Pubdate: Fri, 13 Jun 2014
Source: Delta Optimist (CN BC)
Copyright: 2014 Lower Mainland Publishing Group Inc
Author: Jessica Kerr


Ladner man joins forces with pair of doctors to develop device police
can use roadside

A local man is hoping to give police a new tool to help in the fight
again driving under the influence of drugs.

Ladner's Kal Malhi, a retired RCMP officer, has developed a roadside
breathalyzer that can test for marijuana.

"It's a very new concept that breath testing can work for drugs," he

Malhi got the idea for the Cannabix Breathalyzer while doing some
reading on a family trip to India late last year. While waiting at the
airport, he came across a study out of Sweden about breath testing
technology developed at Karolinska University in Solna.

Marijuana use can currently only be tested through collecting blood,
urine or saliva samples, and police have no way to positively
determine on the road that a driver is under the influence of drugs.

"It's hard to prove when somebody's high on drugs," he said. "The
level of convictions on drugged driving is very low."

With his extensive policing experience, which included several years
with a drug squad, Malhi was inspired to use the Swedish study results
to give police a tool, similar to a portable roadside breath test for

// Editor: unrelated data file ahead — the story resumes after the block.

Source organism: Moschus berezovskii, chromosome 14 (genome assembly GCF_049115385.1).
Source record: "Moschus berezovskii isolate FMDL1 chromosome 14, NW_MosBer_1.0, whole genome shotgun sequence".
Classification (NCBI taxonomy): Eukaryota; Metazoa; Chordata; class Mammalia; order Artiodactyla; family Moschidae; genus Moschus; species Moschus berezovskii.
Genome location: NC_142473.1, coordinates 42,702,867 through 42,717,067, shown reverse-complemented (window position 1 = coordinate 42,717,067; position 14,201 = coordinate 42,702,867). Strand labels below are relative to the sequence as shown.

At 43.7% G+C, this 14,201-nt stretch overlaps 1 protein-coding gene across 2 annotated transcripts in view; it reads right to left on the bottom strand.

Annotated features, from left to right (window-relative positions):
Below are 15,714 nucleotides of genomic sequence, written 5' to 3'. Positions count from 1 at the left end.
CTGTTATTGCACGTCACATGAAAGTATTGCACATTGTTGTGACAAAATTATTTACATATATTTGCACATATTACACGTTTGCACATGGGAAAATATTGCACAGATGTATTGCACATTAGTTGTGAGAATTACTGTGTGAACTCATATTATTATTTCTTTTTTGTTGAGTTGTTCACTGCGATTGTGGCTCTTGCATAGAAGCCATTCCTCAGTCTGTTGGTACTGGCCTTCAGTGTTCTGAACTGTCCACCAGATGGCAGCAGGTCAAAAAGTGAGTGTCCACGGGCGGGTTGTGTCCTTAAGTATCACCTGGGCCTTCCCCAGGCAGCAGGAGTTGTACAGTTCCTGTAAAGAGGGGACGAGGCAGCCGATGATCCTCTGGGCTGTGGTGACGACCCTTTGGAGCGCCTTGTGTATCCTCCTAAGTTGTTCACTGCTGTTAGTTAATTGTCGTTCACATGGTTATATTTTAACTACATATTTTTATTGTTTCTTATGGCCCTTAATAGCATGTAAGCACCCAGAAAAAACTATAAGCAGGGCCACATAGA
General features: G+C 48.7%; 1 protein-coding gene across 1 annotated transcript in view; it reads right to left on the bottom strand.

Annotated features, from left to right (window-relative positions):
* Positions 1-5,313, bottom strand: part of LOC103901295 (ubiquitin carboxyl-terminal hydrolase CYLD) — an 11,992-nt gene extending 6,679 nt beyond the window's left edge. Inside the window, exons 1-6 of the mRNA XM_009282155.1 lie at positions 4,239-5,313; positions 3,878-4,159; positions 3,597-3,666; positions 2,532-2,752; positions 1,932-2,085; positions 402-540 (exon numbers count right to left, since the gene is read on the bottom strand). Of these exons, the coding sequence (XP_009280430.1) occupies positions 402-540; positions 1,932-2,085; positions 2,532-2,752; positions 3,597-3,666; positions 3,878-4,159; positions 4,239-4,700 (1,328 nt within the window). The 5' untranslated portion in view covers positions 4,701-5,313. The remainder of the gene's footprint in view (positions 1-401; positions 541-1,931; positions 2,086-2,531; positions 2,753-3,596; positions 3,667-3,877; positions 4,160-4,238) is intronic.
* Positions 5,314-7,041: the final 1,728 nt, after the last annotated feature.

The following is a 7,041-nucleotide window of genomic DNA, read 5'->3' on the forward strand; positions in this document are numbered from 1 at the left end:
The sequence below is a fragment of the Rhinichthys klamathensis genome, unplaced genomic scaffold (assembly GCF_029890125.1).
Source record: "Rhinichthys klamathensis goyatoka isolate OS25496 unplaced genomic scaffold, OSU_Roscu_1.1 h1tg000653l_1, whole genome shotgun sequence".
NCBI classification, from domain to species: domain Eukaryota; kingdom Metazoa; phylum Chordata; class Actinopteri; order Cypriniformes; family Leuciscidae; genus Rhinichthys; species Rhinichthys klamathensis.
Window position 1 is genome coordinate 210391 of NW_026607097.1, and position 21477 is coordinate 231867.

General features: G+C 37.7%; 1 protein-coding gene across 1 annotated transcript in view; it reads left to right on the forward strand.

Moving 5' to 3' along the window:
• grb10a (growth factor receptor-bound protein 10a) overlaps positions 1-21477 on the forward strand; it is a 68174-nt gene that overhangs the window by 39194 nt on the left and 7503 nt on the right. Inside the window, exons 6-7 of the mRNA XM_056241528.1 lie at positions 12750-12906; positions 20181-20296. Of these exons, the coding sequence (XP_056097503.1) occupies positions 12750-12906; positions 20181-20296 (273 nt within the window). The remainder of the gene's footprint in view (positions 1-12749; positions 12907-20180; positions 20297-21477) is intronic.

alcohol, to test for marijuana use.

The Swedish study showed that breath samples could be collected and
sent to a lab for testing.

Malhi took his idea and teamed up with two doctors to try and make it
a reality.

Vancouver based Dr. Raj Attariwala is the chief technology officer on
the project. He is a radiologist and nuclear medicine physician with a
background in biomedical engineering. He has worked closely with the
breath testing technology developed by the Karolinska Institute and
has several other medical device patents.

Dr. Bruce Goldberger is also on board as a technical advisor. A
professor of toxicology at the University of Florida, Goldberg has
done extensive research on forensic toxicology and completed numerous
studies on the subject, including analysis of alcohol in breath and
the measurement of drugs in biological tissue.

The result is the portable Cannabix Breathalyzer. Malhi said it is
designed to function like a blood glucose meter, where the breath
sample is collected in one component and then is fed into a second
part of the device, which tests the sample and gives an immediate result.

Malhi said the device indicates if a person has consumed marijuana in
the last two hours. The drug can still show up in blood, urine or
saliva testing for several days after consumption so even with a
positive test it is difficult for police to prove that a person was
impaired by the drug at the time of driving.

Malhi said he could also see it being used in workplaces that carry
out drug testing for employees.

After just six months of research and development, Malhi already has
patents pending on the device and has signed on with a medical device
manufacturer to develop a prototype.

He said he's hoping to have the Cannabix licensed in another six
months and will look at marketing it in North America.

Malhi said many people, especially the younger generation, view
driving after smoking marijuana as acceptable.

"Our society is changing our views on marijuana, it's becoming
legalized in many states... young people have no fear of driving after
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